A few years ago, I worked for a small company that went so far into developing in-house frameworks that they dedicated their most senior developer, and their architect to developing a custom MVC framework and ORM from scratch. These two things were orthogonal to their core product. Unfortunately the support for this framework-driven approach came from the top, and it delayed delivery of revenue-generating software - and the frameworks produced were notably inferior to off-the-shelf alternatives, which compounded the delays. The company burned through cash quickly, and, eventually, everyone was laid off.
A later employer made a similar mistake - they got a highly technically skilled developer - a perfectionist, with a strong grounding in enterprise design patterns to grossly over-engineer a consulting solution for one of their clients, knowingly taking a loss, in the hope that the solution could be adapted and extended for other customers. The project overran significantly. But no other potential customers bit. A gold-plated strategic blunder that cost a small fortune.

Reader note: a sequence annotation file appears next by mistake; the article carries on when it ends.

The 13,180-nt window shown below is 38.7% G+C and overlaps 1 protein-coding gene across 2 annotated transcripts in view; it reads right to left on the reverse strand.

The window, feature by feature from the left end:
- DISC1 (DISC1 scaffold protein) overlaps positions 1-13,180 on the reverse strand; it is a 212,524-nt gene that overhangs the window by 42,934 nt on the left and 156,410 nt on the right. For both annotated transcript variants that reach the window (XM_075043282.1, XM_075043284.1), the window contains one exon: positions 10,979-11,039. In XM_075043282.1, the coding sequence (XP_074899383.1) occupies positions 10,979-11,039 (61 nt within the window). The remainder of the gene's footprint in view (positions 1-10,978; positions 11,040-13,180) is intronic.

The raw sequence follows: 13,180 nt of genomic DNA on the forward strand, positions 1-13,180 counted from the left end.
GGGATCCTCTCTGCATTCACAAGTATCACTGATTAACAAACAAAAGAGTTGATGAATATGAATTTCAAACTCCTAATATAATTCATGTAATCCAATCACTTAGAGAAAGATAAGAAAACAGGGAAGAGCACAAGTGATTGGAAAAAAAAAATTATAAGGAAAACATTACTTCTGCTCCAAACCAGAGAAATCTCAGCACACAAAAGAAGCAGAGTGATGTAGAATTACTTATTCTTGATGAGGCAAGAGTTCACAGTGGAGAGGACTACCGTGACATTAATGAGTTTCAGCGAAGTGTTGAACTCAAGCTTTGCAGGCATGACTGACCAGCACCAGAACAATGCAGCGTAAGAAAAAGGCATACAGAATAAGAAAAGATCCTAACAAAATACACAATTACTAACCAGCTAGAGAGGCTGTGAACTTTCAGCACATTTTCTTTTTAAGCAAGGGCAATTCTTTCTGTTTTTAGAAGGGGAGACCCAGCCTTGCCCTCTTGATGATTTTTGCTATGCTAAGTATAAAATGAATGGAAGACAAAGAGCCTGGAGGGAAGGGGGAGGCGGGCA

In both cases there was a significant degree of overengineering. In both cases the company and project management were people with domain or analysis backgrounds, rather than a programming background. In both cases the software architects built overly-complex solutions to scratch their itches, and enhance their résumés, with some complicity from non-technical management. In both cases the architects had no stake in keeping costs down (apart from the risk of losing their jobs if the companies went bankrupt- which wasn't much of a risk, considering their high employability).
My experience suggests that it isn't an uncommon trap for dev shops to fall into.
Is there place in software projects for a formal internal or external technical adversarial role - a "Quantity Surveyor" - to use a building analogy- that can call out, or prevent wasteful over-engineering? Who is best suited to fill this role?